The Return Of Crown Preference
The Chancellor’s Budget Statement on 11 March confirmed that HMRC will once again rank as a preferential creditor in an insolvency, ahead of floating charge holders and unsecured creditors. This change, a reversal of the Enterprise Act of 2002 which downgraded HMRC to unsecured creditor status, is expected to increase the level of recovery achieved by HMRC by an estimated £185 million per year. The change will come into force on 1 December 2020, around 8 months later than planned, which will hopefully avoid a sudden rush of banks placing companies into administration in order to preserve their rights.
What Is Changing?
From 1 December 2020, HMRC will rank as a preferential creditor for taxes that a company collects on HMRC’s behalf including VAT, PAYE and employee National Insurance contributions.
HMRC will remain an unsecured creditor for taxes that it collects directly, including Corporation Tax and employer National Insurance contributions.
Why Is It Changing?
HMRC are regarded as involuntary creditors as they have no choice other than to engage with a business. The return of Crown preference will enable HMRC to collect the tax revenue that is owed and help put an end to what is sometimes referred to as “trading on Crown funds”. As an unsecured creditor HMRC are currently among the last to get paid in an insolvency, meaning they often fail to recover a large proportion of the tax that is owed by a company.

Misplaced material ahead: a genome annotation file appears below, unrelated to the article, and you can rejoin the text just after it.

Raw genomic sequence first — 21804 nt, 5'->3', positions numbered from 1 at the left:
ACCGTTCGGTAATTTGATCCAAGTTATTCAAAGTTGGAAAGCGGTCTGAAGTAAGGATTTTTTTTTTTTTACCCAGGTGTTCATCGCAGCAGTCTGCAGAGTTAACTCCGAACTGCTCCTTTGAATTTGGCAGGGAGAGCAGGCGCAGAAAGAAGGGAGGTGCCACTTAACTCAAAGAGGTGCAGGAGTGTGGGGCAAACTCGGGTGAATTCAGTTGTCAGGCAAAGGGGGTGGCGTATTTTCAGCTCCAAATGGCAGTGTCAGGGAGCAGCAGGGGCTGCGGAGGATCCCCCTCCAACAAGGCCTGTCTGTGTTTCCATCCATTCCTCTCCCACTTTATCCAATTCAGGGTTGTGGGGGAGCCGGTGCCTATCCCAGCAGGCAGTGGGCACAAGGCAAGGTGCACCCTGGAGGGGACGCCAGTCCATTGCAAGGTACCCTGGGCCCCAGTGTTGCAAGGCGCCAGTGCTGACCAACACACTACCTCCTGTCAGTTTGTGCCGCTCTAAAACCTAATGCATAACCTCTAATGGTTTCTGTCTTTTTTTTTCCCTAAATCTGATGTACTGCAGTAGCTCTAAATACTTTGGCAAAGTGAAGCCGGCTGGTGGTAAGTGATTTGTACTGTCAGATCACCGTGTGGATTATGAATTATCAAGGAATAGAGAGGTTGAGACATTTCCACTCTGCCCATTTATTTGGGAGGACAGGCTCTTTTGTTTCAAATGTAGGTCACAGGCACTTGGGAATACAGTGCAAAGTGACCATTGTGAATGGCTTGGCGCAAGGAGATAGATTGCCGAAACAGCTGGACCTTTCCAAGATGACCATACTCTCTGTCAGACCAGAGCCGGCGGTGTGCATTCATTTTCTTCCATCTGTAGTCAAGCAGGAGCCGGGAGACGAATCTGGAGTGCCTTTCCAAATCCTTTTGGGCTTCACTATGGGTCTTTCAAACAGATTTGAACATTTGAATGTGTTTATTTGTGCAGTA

What Is The Impact Of The Change?
The statutory hierarchy of creditors in an insolvency means that HMRC’s gain is the other creditors’ loss. If HMRC recover more, then less is available for floating charge lenders, trade creditors, employees and pension funds. This presents an increased risk when trading and lending which could potentially impact the cost and availability of finance, as the protection offered by a floating charge will reduce significantly. This is likely to be particularly acutely felt in the area of business rescue. It also increases the financial risks run by directors, as lenders are likely to place a greater reliance on personal guarantees.
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